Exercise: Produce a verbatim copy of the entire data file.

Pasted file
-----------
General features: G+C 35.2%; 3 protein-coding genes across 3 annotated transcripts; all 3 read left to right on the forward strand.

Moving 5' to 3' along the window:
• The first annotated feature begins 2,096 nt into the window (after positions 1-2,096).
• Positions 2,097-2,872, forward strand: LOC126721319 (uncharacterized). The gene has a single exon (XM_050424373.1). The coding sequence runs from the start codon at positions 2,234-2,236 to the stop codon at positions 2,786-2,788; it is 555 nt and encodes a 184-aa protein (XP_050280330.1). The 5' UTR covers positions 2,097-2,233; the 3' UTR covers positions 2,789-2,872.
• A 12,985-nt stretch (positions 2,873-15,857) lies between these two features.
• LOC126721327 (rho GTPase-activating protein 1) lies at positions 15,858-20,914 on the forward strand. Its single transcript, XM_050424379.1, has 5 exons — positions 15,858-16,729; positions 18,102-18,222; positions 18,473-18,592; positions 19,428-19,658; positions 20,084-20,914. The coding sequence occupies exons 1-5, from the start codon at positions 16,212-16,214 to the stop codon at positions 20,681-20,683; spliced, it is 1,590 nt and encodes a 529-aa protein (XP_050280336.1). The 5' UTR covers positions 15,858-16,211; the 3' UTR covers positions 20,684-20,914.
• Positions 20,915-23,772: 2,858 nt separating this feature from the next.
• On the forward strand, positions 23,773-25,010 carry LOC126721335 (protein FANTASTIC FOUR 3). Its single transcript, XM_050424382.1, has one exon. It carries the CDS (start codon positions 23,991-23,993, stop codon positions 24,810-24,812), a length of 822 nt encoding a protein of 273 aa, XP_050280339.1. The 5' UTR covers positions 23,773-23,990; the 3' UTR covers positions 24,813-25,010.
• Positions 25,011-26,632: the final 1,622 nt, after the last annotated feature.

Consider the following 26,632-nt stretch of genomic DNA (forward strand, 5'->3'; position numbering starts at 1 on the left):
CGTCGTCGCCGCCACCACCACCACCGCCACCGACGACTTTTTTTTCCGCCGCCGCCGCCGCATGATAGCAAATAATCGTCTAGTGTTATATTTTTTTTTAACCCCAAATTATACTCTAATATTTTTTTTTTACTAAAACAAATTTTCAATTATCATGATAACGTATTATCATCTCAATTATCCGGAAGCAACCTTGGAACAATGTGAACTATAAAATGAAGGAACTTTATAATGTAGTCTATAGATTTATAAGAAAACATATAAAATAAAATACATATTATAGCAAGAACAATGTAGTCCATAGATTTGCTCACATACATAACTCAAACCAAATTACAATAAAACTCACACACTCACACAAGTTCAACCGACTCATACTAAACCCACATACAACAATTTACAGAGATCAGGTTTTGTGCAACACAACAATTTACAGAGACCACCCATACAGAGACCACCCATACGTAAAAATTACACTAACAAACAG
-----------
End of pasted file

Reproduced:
General features: G+C 35.2%; 3 protein-coding genes across 3 annotated transcripts; all 3 read left to right on the forward strand.

Moving 5' to 3' along the window:
• The first annotated feature begins 2,096 nt into the window (after positions 1-2,096).
• Positions 2,097-2,872, forward strand: LOC126721319 (uncharacterized). The gene has a single exon (XM_050424373.1). The coding sequence runs from the start codon at positions 2,234-2,236 to the stop codon at positions 2,786-2,788; it is 555 nt and encodes a 184-aa protein (XP_050280330.1). The 5' UTR covers positions 2,097-2,233; the 3' UTR covers positions 2,789-2,872.
• A 12,985-nt stretch (positions 2,873-15,857) lies between these two features.
• LOC126721327 (rho GTPase-activating protein 1) lies at positions 15,858-20,914 on the forward strand. Its single transcript, XM_050424379.1, has 5 exons — positions 15,858-16,729; positions 18,102-18,222; positions 18,473-18,592; positions 19,428-19,658; positions 20,084-20,914. The coding sequence occupies exons 1-5, from the start codon at positions 16,212-16,214 to the stop codon at positions 20,681-20,683; spliced, it is 1,590 nt and encodes a 529-aa protein (XP_050280336.1). The 5' UTR covers positions 15,858-16,211; the 3' UTR covers positions 20,684-20,914.
• Positions 20,915-23,772: 2,858 nt separating this feature from the next.
• On the forward strand, positions 23,773-25,010 carry LOC126721335 (protein FANTASTIC FOUR 3). Its single transcript, XM_050424382.1, has one exon. It carries the CDS (start codon positions 23,991-23,993, stop codon positions 24,810-24,812), a length of 822 nt encoding a protein of 273 aa, XP_050280339.1. The 5' UTR covers positions 23,773-23,990; the 3' UTR covers positions 24,813-25,010.
• Positions 25,011-26,632: the final 1,622 nt, after the last annotated feature.

Consider the following 26,632-nt stretch of genomic DNA (forward strand, 5'->3'; position numbering starts at 1 on the left):
CGTCGTCGCCGCCACCACCACCACCGCCACCGACGACTTTTTTTTCCGCCGCCGCCGCCGCATGATAGCAAATAATCGTCTAGTGTTATATTTTTTTTTAACCCCAAATTATACTCTAATATTTTTTTTTTACTAAAACAAATTTTCAATTATCATGATAACGTATTATCATCTCAATTATCCGGAAGCAACCTTGGAACAATGTGAACTATAAAATGAAGGAACTTTATAATGTAGTCTATAGATTTATAAGAAAACATATAAAATAAAATACATATTATAGCAAGAACAATGTAGTCCATAGATTTGCTCACATACATAACTCAAACCAAATTACAATAAAACTCACACACTCACACAAGTTCAACCGACTCATACTAAACCCACATACAACAATTTACAGAGATCAGGTTTTGTGCAACACAACAATTTACAGAGACCACCCATACAGAGACCACCCATACGTAAAAATTACACTAACAAACAG